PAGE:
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Yes, circulation could be to blame, but there are a few other things that can cause frigid extremities.

Dr. Roshini Raj
December 25, 2014

My hands and feet are constantly cold. I’ve heard people say that it’s from bad circulation, but that can’t be true, right?

Actually, that’s not totally inaccurate. Your skin is kept at a comfortable temperature by your blood vessels, which distribute oxygen-rich blood throughout your body. When the mercury drops, sensory receptors in your skin alert your brain to constrict vessels. This allows smaller amounts of blood to your skin to conserve warmth in the trunk of your body, where all your organs are.

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In some people, vasoconstriction, as this process is called, can be triggered by the slightest thermometer changes. And one study found that this type of reaction is more common in women, in part due to our fluctuating levels of estrogen, a hormone that plays a big role in regulating temperature. (So you’re not imagining it—you really are more sensitive to cold than your guy!)

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A more severe cold sensitivity is a hallmark of Raynaud’s disease, in which extremities—usually just fingers and toes but sometimes also nose and ears—may turn white or blue and go numb. Depending on how bad your symptoms are, treatment may range from wearing extra gloves and socks to taking prescription meds that widen blood vessels.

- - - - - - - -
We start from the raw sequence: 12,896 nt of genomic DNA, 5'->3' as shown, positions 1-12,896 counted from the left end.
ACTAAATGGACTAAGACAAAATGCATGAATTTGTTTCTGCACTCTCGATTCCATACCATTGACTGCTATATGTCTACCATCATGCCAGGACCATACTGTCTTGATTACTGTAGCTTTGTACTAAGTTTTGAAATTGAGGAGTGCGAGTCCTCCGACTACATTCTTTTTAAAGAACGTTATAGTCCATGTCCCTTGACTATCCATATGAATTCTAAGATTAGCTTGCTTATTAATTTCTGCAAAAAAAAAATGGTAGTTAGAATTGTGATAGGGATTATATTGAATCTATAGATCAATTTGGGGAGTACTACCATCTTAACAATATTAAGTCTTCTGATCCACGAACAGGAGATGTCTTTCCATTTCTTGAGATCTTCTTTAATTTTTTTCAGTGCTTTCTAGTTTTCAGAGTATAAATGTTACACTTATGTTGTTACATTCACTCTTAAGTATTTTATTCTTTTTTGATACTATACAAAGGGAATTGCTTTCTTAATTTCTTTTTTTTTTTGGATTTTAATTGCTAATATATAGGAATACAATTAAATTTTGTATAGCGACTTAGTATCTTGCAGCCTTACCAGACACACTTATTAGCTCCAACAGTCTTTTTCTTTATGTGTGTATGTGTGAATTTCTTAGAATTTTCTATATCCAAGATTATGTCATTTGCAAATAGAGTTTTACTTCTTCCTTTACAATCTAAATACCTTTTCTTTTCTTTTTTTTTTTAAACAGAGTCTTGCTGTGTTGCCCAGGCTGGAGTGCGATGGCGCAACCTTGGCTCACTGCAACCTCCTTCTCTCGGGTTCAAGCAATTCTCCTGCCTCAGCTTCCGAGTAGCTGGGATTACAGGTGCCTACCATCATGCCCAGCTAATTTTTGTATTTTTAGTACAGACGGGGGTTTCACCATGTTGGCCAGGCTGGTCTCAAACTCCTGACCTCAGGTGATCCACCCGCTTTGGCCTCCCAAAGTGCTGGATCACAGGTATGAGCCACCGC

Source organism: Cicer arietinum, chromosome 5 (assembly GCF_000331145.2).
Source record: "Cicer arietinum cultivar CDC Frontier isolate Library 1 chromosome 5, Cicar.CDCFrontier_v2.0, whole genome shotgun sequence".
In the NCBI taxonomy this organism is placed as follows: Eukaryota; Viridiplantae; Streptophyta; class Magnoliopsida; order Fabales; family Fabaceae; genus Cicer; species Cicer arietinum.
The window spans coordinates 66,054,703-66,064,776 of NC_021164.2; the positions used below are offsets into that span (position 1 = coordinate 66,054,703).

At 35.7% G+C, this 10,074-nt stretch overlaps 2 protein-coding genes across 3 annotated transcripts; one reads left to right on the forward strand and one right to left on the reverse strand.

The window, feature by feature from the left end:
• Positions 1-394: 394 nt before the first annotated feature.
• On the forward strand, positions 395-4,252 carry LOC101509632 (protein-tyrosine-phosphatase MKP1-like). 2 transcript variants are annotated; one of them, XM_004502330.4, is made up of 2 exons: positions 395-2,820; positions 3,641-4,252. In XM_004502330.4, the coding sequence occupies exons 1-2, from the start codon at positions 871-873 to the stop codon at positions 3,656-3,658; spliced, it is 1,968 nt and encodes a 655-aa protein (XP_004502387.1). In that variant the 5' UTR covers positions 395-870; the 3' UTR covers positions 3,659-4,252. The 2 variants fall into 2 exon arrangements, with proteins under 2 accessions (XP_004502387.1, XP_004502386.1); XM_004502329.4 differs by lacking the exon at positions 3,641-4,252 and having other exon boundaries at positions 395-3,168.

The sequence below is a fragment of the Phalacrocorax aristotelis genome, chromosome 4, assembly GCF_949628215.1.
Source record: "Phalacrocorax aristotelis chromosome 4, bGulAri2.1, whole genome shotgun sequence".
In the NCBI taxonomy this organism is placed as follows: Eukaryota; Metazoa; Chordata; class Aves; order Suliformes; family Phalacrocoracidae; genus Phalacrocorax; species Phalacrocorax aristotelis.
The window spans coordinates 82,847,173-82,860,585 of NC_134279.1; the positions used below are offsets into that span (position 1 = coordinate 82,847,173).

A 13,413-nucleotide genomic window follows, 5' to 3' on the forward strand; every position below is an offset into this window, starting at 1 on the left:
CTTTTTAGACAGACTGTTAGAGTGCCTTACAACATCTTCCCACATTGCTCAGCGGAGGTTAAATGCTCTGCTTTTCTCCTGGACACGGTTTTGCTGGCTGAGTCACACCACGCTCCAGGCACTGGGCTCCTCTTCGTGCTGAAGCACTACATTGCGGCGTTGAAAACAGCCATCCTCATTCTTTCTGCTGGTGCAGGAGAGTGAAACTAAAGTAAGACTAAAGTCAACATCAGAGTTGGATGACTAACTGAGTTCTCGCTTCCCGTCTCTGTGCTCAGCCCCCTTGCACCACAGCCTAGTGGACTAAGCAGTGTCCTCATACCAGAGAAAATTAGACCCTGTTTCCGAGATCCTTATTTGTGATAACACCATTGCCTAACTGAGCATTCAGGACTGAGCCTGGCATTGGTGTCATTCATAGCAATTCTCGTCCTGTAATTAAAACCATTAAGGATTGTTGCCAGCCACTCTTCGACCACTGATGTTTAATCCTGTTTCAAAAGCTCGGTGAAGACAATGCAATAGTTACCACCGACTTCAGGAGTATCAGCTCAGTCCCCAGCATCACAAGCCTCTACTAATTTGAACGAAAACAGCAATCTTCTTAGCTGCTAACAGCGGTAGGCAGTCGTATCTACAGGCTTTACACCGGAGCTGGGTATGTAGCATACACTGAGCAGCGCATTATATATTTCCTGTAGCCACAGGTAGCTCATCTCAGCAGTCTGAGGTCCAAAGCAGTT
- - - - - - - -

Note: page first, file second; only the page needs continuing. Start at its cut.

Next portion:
Finally, cold hands may be a symptom of other conditions, such as hypothyroidism, lupus, or diabetes, or low levels of iron or a vitamin B12 deficiency. Your doctor can perform tests and prescribe the right medication, supplements or diet changes. But if cold hands are your only complaint, try warming them by staying hydrated and increasing your activity levels (get up from your desk at least every hour).

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Health's medical editor, Roshini Rajapaksa, MD, is assistant professor of medicine at the NYU School of Medicine.

Meet Dr. Raj at the Health Total Wellness Weekend at Canyon Ranch in May 2015. For details, go to Health.com/TotalWellness.

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